Wreck and Underwater Cultural Heritage come under the definition of “historic heritage” and there is no requirement that the wreck occurred pre 1900. Section 12 of the Act provides Councils with the ability to include rules in the regional plans for the modification of or removal of a shipwreck, where it has been specifically identified as historic heritage. Several Regional Councils have listed their local wrecks, including many post 1900 wrecks not protected by Heritage New Zealand. “There are consenting requirements for modification, archaeological investigation, taking of samples and a wide range of other activities in relation to wreck sites” (Noel Reardon Heritage Manager, Auckland Council.) He suggested should I need Council’s consent, I should employ a consultant. Northland Regional Council has a more enlightened attitude and is listing wrecks of significance but do not wish to usurp HNZ’s role in the issue of permits. No Resource Consent required.
Wellington Regional Council’s initial fee for a Resource Consent is $1,555.75. They have some 24 listed wrecks including the 1982 wreck of a squid boat, the Yung Pen! Should a Resource Consent be granted, they would require a report, photographs and list of recovered items, thus effectively charging the applicant to provide the information. All their listed wrecks are tagged with. “The listed wrecks have a high value when considered as part of a rapidly disappearing group of 19 century shipwrecks in the Wellington region.” This would seem to indicate that objects need to be recovered before they disappear completely. Given the prohibitive cost of compliance with the requirements of this Regional Council, these wrecks will not be legally investigated and are certain to, “rapidly disappear”, especially as the majority lie close to our coast and are being destroyed by the elements.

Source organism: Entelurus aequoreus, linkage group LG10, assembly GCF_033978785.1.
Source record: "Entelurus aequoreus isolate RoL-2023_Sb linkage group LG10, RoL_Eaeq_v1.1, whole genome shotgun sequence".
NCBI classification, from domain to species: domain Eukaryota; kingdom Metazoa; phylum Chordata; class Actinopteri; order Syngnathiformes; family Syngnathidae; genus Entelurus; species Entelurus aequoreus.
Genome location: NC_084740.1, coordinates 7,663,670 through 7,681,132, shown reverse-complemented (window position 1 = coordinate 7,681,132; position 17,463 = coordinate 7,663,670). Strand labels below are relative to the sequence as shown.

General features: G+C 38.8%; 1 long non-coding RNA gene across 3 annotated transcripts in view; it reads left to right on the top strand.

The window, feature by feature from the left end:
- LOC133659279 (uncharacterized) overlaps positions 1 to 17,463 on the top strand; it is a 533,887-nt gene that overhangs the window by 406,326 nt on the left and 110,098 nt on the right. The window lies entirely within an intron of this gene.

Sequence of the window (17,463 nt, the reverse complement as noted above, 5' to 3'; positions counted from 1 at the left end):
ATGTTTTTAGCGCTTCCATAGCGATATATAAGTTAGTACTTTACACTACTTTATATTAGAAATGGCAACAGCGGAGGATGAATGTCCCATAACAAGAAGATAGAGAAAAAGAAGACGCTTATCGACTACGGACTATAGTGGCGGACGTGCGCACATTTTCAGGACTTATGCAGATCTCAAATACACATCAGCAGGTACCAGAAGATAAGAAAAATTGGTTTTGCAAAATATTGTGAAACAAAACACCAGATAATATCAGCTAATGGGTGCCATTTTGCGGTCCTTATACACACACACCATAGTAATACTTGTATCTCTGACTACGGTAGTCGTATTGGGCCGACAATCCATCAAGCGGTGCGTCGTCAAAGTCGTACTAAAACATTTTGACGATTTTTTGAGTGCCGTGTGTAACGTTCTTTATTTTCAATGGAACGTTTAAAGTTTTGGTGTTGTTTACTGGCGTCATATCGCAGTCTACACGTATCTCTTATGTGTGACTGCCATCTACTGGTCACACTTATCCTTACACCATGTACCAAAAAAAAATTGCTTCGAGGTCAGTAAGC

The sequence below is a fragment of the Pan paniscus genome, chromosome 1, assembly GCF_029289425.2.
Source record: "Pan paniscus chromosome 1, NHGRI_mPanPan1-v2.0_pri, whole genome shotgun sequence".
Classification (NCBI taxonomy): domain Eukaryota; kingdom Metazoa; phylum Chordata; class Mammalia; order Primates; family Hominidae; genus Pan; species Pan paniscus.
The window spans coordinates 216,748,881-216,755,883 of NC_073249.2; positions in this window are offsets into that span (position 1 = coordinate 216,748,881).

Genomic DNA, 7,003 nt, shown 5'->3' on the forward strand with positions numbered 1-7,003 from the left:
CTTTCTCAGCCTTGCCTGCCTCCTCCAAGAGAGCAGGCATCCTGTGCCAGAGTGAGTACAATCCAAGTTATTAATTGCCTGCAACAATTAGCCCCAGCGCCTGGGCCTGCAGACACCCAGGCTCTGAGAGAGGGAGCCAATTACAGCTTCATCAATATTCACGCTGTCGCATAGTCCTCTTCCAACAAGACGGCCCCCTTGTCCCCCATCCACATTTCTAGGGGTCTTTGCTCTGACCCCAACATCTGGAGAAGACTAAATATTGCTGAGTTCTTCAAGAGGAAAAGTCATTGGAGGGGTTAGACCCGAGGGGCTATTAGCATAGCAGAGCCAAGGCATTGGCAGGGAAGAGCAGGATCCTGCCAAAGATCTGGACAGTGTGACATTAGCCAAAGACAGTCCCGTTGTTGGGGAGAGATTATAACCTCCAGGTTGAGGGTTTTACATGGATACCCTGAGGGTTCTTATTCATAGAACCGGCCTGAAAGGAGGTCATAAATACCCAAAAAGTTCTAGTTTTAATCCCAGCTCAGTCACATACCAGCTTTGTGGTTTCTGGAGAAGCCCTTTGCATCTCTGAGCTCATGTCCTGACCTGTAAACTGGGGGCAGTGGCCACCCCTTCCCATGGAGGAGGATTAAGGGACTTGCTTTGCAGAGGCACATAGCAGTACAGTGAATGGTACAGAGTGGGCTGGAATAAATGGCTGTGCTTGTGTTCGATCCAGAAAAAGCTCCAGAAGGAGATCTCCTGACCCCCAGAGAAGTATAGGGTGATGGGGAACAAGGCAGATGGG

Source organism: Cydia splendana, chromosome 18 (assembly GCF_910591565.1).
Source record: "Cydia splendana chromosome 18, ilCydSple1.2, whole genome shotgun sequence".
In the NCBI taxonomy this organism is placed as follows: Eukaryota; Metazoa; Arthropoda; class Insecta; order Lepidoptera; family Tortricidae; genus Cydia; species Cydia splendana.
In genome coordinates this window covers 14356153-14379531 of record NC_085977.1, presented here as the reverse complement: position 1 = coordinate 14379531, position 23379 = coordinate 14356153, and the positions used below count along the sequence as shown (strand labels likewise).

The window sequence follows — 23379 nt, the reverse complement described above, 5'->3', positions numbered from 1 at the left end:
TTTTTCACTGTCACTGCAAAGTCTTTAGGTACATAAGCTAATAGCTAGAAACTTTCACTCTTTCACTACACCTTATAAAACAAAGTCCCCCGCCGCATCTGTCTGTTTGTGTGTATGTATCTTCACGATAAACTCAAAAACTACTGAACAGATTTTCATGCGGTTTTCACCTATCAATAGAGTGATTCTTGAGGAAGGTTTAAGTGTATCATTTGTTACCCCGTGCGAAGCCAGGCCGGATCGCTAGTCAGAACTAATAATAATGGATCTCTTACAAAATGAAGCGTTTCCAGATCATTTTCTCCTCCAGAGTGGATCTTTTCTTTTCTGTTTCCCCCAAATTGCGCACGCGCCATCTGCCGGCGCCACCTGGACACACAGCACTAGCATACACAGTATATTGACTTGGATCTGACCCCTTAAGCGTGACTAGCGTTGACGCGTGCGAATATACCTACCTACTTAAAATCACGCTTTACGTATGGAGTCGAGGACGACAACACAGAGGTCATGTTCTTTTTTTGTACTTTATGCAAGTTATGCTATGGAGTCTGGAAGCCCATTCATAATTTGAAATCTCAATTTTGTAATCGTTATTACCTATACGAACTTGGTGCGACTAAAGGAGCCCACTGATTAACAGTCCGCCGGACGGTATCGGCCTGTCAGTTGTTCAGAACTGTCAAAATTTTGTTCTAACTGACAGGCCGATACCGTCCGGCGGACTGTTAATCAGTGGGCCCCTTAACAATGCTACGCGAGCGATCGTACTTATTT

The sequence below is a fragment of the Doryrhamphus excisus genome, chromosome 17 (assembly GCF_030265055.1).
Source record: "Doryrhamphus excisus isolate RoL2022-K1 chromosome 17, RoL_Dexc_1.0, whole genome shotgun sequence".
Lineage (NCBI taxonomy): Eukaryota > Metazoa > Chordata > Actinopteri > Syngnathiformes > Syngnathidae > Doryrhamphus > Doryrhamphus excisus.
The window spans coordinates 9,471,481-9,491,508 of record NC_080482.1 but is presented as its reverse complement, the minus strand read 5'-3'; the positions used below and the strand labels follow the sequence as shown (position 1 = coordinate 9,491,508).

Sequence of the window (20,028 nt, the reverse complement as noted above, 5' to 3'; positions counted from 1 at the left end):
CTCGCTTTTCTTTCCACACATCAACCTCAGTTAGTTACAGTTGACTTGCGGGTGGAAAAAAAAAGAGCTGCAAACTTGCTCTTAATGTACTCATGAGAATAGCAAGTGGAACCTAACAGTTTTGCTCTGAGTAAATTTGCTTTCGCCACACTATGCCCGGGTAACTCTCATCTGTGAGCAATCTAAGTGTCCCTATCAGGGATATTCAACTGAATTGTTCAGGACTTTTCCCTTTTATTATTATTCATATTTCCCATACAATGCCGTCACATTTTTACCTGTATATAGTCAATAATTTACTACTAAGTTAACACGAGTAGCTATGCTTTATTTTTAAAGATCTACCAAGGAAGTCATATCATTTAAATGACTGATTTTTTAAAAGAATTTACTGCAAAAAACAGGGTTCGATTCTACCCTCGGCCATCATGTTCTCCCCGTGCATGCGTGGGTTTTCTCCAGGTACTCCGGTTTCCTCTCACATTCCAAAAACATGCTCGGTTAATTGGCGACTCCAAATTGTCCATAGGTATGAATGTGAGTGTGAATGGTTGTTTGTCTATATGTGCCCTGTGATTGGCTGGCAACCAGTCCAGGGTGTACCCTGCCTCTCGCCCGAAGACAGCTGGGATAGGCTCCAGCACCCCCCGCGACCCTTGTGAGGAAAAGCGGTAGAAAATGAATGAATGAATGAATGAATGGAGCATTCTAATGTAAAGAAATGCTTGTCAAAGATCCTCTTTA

Occupational Health and Safety
No maritime archaeologist or diver can be employed to dive a wreck below 30 meters without OSH requirement to have an on board decompression chamber and back up divers. No one has that kind of money, so all wrecks below that depth can only be examined by amateur divers, as was the case on the Ventnor.
Heritage New Zealand
Historic heritage— means those natural and physical resources that contribute to an understanding and appreciation of New Zealand's history and cultures. I believe few of our known wrecks fit those criteria.